Some hemophiliacs contracted AIDS and died because of tainted blood transfusions, he said. It happened to two of his cousins, he said.
"I slipped through the cracks," he said, describing his luck in avoiding that disease.
Of course, hepatitis also can be fatal. While Yerdon said the main complication of the disease for him was that he tired easily, in time the disease could have destroyed his liver.
Donna said when?Brad was in junior high school, doctors said he had cirrhosis of the liver, and it was possible he would need a liver transplant.
Eventually, a couple of years before he actually got his transplant, doctors told Yerdon he would need a new liver.
While a student at the State University of New York at Plattsburgh, Yerdon said he carried a beeper so the doctors could contact him immediately and tell him to get to Pittsburgh right away.
Yerdon said he was home on winter break when he got the call he was waiting for. He said a local businessman donated his private plane to fly him to Pittsburgh as quickly as possible.
The first liver transplant Yerdon received, which was performed on Jan, 5, 1991, did not work. It was actually a subsequent surgery that started March 13, 1991, that was successful.
It was not random chance that Yerdon ended up in Pittsburgh. Yerdon's doctor recommended he go there because it was where Dr. Thomas E.?Starzl worked.
According to the University of Pittsburgh Medical Center website - www.upmc.com - Starzl performed the world's first successful liver transplant in 1967. He is referred to as the "Father of Transplantation," the website said.
Yerdon said while Starzl did not perform the surgery, he was involved in making sure the second try was a success.
The entire time Brad was in Pittsburgh, his mother stayed there as well. Donna credited the people of Fulton?County, and the numerous benefits held to help the family, for helping her do that.
"It was just phenomenal," she said, about the support the family received from the community. "It was wonderful."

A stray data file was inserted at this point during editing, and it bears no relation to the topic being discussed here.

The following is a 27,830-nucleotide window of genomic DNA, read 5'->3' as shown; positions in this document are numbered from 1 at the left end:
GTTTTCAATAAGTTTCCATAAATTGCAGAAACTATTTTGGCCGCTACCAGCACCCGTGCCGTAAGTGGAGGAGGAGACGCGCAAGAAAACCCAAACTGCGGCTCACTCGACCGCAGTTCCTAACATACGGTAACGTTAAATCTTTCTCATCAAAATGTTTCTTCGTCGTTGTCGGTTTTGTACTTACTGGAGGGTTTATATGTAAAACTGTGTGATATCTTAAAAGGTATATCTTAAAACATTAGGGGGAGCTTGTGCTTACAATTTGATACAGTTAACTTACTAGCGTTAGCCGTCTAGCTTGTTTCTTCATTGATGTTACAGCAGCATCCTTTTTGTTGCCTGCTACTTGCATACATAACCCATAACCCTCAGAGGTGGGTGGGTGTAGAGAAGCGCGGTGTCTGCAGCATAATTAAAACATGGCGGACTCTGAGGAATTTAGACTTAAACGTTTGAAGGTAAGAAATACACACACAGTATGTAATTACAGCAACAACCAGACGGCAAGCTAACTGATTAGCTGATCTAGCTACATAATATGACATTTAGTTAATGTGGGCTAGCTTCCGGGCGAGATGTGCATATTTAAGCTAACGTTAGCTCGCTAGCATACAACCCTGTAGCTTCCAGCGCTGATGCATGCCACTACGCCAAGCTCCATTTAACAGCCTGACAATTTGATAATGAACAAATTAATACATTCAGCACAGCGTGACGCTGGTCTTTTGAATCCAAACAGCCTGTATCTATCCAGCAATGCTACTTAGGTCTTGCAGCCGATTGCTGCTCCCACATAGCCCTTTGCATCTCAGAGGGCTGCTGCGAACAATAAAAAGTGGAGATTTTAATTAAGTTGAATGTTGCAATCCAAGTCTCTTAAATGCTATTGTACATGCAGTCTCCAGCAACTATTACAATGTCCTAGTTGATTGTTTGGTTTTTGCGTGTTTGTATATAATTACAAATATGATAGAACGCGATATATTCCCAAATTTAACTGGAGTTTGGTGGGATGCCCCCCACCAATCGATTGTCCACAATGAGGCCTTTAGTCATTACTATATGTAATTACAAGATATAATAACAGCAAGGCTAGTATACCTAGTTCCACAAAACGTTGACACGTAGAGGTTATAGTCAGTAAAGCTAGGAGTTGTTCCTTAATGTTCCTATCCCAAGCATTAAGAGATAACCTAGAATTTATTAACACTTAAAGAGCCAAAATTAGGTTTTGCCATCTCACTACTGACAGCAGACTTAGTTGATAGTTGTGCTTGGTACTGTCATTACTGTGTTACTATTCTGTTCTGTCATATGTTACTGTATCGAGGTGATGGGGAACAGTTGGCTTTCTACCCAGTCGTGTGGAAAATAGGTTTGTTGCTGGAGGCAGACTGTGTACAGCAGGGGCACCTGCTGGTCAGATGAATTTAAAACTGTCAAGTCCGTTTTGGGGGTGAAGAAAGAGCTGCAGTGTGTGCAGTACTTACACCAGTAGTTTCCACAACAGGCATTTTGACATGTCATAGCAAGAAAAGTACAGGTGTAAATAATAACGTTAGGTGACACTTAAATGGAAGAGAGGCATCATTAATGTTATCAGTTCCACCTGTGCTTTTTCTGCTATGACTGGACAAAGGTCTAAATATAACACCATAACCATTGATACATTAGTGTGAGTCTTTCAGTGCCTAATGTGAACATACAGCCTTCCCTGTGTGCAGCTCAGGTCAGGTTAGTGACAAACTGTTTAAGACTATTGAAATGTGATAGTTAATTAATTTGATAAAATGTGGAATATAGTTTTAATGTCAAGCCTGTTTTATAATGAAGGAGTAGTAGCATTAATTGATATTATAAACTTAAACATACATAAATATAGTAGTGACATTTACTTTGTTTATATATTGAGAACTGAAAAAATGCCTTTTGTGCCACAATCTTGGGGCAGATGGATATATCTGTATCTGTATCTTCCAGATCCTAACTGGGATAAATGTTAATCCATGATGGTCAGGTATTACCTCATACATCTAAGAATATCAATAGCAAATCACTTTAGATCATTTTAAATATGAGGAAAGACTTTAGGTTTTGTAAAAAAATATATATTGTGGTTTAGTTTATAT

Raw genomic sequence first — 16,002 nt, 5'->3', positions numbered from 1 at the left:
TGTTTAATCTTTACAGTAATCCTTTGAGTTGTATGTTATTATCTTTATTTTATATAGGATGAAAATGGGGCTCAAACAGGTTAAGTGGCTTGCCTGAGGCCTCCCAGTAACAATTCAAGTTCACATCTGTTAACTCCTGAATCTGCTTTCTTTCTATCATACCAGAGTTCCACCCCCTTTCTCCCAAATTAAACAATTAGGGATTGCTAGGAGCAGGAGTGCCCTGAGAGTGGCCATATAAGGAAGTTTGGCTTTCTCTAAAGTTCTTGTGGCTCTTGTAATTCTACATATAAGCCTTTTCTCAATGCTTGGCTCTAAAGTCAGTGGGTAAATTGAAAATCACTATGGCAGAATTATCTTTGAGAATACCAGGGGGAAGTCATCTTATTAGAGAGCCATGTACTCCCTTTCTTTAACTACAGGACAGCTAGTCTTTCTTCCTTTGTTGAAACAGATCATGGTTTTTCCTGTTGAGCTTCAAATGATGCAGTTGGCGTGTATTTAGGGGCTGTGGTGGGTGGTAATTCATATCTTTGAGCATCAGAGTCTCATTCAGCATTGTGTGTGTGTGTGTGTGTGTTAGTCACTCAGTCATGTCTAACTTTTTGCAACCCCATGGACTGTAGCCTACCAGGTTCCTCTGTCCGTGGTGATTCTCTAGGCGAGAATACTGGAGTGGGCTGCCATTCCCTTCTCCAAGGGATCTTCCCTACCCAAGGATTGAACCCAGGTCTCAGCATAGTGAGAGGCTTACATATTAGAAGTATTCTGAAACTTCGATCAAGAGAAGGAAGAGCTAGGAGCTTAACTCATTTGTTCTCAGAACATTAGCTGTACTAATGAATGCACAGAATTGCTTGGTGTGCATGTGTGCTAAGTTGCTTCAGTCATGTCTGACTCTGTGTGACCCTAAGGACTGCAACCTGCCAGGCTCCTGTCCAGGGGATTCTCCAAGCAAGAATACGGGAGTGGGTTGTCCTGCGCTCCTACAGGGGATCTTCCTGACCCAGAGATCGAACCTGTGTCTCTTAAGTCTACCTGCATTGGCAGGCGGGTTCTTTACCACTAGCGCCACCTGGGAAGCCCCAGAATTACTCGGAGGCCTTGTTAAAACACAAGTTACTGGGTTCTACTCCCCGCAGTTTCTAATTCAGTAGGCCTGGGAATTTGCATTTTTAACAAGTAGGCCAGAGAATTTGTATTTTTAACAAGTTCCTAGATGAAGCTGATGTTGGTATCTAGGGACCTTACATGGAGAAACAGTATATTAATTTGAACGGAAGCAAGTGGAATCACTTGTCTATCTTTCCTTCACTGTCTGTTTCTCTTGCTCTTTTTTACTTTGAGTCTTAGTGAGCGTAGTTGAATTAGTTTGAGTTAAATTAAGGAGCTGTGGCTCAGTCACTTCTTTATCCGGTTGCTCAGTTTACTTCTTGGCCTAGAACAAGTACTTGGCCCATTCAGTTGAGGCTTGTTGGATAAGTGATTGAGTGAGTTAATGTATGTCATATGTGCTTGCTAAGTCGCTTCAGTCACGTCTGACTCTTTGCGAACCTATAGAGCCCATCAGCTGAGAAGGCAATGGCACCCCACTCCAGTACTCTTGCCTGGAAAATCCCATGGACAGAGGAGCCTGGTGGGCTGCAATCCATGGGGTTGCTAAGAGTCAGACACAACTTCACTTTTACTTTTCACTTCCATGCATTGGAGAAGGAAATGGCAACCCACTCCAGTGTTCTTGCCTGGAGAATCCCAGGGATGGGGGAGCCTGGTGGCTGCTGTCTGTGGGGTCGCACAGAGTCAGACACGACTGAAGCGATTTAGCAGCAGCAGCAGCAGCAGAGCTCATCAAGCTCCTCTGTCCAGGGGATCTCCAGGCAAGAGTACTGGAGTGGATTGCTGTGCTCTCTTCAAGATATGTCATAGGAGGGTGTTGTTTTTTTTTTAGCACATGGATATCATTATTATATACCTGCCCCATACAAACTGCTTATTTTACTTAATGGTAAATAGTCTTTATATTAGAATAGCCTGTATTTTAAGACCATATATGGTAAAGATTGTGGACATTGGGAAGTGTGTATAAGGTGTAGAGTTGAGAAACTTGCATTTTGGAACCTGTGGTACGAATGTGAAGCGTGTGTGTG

Yerdon, a Realtor with?Coldwell Banker, said 20 years later, he is in great health.
Doctors have informed him there are no more signs of hepatitis in his body and he can expect to live a normal life, Yerdon said.
A benefit of the transplant also was that it cured his hemophilia, he said.
Donna, who spends time working with her son at the Coldwell Banker office on North?Comrie Avenue, said what happened was a miracle.
"[Brad's] a picture of health," she said.
While he does not get as much exercise as he would like, Yerdon is careful about what he eats and does not drink or smoke.
"I got a second lease on life, so I try and stay away from the bad stuff," he said.
Yerdon said he hopes when people hear his story they think about the importance of organ donation.
Organ donation can be a touchy subject, he said, and there are a lot of myths about it.
However, its importance cannot be overstated.
Donna said organ donation not only enhances lives, it can give people another shot at life.
"I hope people realize that giving an organ donation does give people another chance at life," she said.
More than 110,000 people are waiting for an organ donation, according to www.organdonor.gov, the website for the Division of Transplantation, part of the federal government's Department of health and Human Services. Of those, 18 people die each day waiting for an organ, the website said.
For more information about becoming an organ donor, visit www.organdonor.gov